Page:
Download accession checklist (Excel)
“Historical Considerations in the Creek Nation Reservation Cases”
Susan Work, attorney and author
View source list (PDF)
“The Misremembered ‘Uncle’ Wallace and ‘Aunt’ Minerva: Establishing Father-Daughter Kinship”
Shelby Ward, attorney and genealogist
“Project VOICE: Visions of Inclusion, Culture, and Empathy”
Savanna Payne and Jamie Hinds Blank, English language learner instructional facilitators, Oklahoma City Public Schools
“The Tulsa Council of Defense v. Andrew J. Smitherman”
Randy Hopkins, attorney (retired)
Oklahoma Historians Hall of Fame Induction and Awards Ceremony
Red Dirt Rangers Musical Tribute to Steve Ripley
“Acquisitions as Activism: Preserving and Celebrating Creative and Cultural Legacies Through Collection Development”
Todd Fuller, curator, Western History Collections, University of Oklahoma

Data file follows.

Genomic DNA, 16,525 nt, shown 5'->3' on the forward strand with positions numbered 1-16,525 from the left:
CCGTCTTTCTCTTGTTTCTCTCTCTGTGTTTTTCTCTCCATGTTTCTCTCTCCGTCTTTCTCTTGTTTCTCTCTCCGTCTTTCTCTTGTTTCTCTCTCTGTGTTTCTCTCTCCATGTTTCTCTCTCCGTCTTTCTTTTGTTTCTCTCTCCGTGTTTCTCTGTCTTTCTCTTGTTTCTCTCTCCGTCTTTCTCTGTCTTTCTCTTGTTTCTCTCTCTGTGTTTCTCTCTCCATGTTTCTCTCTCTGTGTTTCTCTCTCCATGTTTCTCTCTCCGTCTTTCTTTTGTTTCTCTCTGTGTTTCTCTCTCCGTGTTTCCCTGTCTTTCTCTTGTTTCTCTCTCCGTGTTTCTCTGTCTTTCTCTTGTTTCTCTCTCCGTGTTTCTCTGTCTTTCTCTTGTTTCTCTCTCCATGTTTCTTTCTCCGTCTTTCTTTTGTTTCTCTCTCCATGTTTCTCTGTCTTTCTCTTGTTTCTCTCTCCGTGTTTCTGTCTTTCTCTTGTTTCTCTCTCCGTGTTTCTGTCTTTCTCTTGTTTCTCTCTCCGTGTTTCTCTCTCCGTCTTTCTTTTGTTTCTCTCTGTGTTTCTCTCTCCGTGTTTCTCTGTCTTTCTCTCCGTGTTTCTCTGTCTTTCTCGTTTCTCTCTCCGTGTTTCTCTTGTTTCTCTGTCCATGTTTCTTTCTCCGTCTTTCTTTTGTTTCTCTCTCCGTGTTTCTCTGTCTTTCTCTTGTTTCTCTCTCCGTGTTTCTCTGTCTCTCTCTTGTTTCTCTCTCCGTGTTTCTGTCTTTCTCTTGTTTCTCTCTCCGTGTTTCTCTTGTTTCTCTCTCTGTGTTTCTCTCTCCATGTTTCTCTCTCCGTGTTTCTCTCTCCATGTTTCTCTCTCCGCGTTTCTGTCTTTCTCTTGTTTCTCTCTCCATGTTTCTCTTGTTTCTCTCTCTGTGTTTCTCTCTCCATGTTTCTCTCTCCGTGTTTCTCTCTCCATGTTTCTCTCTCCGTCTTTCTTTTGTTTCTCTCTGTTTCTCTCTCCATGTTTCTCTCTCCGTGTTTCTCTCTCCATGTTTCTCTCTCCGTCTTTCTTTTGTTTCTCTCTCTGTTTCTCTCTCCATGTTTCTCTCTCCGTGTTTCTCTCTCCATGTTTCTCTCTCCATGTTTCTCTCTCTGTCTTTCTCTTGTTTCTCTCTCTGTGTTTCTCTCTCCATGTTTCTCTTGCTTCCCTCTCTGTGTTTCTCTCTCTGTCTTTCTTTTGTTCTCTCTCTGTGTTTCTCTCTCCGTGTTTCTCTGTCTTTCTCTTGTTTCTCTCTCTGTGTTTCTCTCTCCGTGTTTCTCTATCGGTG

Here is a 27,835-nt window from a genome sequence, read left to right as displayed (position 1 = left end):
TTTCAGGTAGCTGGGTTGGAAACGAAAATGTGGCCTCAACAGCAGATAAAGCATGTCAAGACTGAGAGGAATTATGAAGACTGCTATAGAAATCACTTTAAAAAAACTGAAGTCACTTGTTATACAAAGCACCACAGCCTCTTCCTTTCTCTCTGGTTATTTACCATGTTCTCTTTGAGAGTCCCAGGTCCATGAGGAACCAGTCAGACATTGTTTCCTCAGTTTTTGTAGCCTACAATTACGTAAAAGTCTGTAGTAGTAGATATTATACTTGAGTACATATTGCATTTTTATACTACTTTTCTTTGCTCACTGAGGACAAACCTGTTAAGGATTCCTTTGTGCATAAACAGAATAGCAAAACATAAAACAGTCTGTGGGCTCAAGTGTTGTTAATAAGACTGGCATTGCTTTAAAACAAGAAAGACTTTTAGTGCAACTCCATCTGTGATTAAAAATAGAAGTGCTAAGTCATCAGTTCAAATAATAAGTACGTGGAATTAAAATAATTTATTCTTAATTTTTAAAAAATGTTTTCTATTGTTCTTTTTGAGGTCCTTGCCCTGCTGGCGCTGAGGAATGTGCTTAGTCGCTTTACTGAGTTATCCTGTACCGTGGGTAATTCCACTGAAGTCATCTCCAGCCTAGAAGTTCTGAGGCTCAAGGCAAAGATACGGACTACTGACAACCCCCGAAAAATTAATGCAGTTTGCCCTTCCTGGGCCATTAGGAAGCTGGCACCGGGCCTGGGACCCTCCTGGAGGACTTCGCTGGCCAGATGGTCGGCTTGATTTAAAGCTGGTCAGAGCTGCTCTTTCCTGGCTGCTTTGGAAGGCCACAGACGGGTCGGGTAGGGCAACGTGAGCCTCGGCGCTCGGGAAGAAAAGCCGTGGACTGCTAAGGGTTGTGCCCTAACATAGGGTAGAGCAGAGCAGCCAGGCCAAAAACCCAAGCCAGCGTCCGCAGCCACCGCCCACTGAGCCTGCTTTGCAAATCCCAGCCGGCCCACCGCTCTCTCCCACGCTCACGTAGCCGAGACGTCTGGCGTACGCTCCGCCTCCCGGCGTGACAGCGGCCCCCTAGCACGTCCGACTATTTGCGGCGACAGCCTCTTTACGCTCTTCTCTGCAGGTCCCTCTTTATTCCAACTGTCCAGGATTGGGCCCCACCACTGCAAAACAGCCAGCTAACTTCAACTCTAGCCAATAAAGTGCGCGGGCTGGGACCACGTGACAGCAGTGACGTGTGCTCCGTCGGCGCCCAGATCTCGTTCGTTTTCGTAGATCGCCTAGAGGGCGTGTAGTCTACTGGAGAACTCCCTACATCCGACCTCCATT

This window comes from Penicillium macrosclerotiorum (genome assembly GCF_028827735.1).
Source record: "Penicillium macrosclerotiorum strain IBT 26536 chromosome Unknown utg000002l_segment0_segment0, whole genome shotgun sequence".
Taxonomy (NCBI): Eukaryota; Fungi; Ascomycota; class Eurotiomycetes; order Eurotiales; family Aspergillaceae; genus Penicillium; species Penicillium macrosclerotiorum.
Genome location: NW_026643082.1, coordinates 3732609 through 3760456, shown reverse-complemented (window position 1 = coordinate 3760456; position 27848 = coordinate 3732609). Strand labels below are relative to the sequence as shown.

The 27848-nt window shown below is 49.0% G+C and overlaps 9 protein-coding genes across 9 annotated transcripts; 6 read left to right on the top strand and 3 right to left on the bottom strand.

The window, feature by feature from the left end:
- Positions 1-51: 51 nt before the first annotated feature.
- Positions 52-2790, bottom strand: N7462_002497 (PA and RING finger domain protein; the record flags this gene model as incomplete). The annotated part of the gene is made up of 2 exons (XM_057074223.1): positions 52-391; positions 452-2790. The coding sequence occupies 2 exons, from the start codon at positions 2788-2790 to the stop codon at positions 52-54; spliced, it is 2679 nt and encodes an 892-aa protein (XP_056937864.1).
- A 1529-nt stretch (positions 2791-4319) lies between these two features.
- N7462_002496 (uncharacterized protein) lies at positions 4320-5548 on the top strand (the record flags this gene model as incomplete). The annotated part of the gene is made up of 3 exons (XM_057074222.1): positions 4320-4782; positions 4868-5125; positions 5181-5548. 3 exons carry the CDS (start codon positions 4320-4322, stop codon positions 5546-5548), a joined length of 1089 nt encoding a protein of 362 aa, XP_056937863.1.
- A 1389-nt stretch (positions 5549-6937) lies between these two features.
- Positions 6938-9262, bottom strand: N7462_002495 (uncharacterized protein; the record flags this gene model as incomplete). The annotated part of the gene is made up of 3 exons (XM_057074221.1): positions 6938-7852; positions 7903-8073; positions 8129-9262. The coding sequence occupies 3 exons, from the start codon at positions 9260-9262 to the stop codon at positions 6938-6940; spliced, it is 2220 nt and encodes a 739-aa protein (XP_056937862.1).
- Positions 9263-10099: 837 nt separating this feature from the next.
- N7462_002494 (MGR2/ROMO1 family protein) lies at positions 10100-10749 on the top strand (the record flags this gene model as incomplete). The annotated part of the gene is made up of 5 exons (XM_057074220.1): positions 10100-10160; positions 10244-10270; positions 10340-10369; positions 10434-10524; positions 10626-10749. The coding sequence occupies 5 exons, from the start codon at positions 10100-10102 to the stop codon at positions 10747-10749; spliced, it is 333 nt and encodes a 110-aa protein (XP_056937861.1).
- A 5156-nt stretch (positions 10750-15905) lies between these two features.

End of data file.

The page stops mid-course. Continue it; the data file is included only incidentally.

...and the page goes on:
“A Disgraceful Blot: Oklahoma Territory and the Victorian Divorce Crisis”
Jennifer Lynch, instructor, University of Central Oklahoma
“Finding Isaac Rogers”
Nicka Sewell-Smith, genealogist
“Fluid Resistance: A Queer Analysis of Art and Politics in Oklahoma”
B Hinesley and Arlowe Clementine, public history graduate students; Macy Jennings and Jacie Earwood, art history graduate students; and moderator Dr. Laura Arata, assistant professor, history department; all of Oklahoma State University
“The Legend of Cora Youngblood: Oklahoma’s Forgotten Prodigy”
James P. Gregory Jr., doctoral graduate student, University of Oklahoma
“A Mexican Oklahoman History”
Jorge Luis Chavez, public history graduate student, Oklahoma State University, and assistant curator of education, Oklahoma History Center, OHS
“Telling the Stories of Creek Allottees of Tvlse”